After London; or Apparitions of nested time

The following is an excerpt from an essay entitled “After London; or Apparitions of nested time” that appeared in THE END, the final issue of KAPSULA magazine in September 2016. A pdf of the entire issue is available for free download here

The event occurred on December 12, 2015. I had been living in London for three years. My work visa was nearing its expiration date and my employer had agreed to sponsor me for a new one. On this day, I had just sat down to eat lunch at my desk when I received an email informing me of the failure of my application. Stricken, I immediately left the office. It was an unusually bright winter’s day and I felt overly visible to the people milling about the streets of Islington. I walked quickly, trying not to cry, failing. I stopped in a small public square, surrounded on all sides by black wrought iron fencing and tall white-trimmed Victorian houses. The park contained a circular path, oak trees, a gazebo and some low stone steps upon which I sat. In this setting I experienced a series of simultaneous and contradictory visions, which the following text describes. Twenty minutes or so passed before I left the park, returned to my desk and the soup that had only just gone cold. In that time, it was as if the planes of space and time that formed the horizon lines of past and future were folded in and under themselves, surrounding me in irregular geometries like those of a crumpled piece of paper.

It would be several months before I would ultimately lose my leave to remain in the United Kingdom in March, 2016. Although this moment held fast in my memory as the definitive marker of the end, I dismissed these revelations as simply the side effects of personal grief. However, given recent events and the newly precarious status of the three million European nationals living in the U.K., I wonder whether such experience might be prescient. There is no return; perhaps all that is left is to convert this event into an affirmative split, to commit to the belief that “happening is when appearing is the same thing as disappearing” (Badiou 2005). It is under these auspices that I wish to note the following exchanges between my body and various non-human elements:

[…]

3. The houses that surrounded the square became lighter. The even forms of the bricks, windows and doors were unchanged, but their material heft had evaporated; they perched on the pavement like pieces of a paper diorama that might at any moment tip and land silently in undamaged wholes. The previous autumn, the South London Gallery was subsumed in In-Between: Thomas Hirschhorn’s frenetic sculpture of false walls assembled with packing tape, shards of cracked Styrofoam tumbling from the ceiling, and piles of rubble lovingly composed of painted cardboard bricks. Within the material fray, a quote from Antonio Gramsci’s prison notebooks was scrawled on a banner: “Destruction is difficult; indeed it is as difficult as creation.” The astonishing intricacy and awesome scale of Hirschhorn’s work created a triumphant, euphoric portrait of disaster that seemed to speak to a widespread contemporary craving for collapse. There is a gleeful tenor to the nihilistic language of accelerationist theory (Avanessian and McKay 2014, 4) that is not dissimilar to the spectacle of mainstream disaster movies (indeed Hollywood has provided cinema audiences at least six separate high definition visions of the destruction of London’s great landmarks in the last five years). However, the presence of Gramsci’s weighty words suggests that Hirschhorn in fact explores something far more complex. Discussing the exhibition, the artist disclosed his lack of concern for the art object as it came to be exhibited: “My idea is not to make something impressive […] my idea is to work a lot” (Hirschhorn 2015). At once affirmative and ambivalent towards precarity, In-Between wavers between the lightness of its materials and the immense labour required to assemble and ultimately disassemble its components—operating, as promised, in-between a slow struggle to revise hegemonic systems and a burning desire to accelerate them into precipitating their own ruination (Reed 2014, 523).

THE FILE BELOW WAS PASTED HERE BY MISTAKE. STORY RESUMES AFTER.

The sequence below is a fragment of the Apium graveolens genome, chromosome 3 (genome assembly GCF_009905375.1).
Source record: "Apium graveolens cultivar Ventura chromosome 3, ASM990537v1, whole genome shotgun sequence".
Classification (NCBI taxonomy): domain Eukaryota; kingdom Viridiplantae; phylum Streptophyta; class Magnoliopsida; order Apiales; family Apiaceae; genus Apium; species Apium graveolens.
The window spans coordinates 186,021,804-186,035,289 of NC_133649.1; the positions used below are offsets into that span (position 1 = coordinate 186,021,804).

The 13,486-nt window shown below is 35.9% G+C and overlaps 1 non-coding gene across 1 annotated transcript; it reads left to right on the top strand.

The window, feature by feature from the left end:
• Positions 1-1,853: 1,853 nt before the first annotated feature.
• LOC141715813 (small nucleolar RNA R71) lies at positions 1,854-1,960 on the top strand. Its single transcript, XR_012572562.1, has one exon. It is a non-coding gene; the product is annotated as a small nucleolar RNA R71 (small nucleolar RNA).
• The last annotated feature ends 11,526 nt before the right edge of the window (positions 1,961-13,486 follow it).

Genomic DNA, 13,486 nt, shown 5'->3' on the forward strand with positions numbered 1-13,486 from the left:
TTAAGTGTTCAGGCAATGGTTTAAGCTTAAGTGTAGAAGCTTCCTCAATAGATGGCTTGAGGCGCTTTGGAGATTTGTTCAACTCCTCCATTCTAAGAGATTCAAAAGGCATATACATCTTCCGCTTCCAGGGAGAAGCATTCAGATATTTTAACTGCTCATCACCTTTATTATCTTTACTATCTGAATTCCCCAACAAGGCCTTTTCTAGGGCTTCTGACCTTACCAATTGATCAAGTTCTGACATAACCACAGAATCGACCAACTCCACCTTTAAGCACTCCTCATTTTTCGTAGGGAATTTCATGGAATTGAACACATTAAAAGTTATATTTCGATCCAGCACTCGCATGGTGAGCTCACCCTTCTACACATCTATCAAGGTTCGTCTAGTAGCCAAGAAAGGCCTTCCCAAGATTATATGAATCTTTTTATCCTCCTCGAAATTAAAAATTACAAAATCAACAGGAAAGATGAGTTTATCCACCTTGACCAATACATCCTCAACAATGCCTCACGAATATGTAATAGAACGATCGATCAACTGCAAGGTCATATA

[…]

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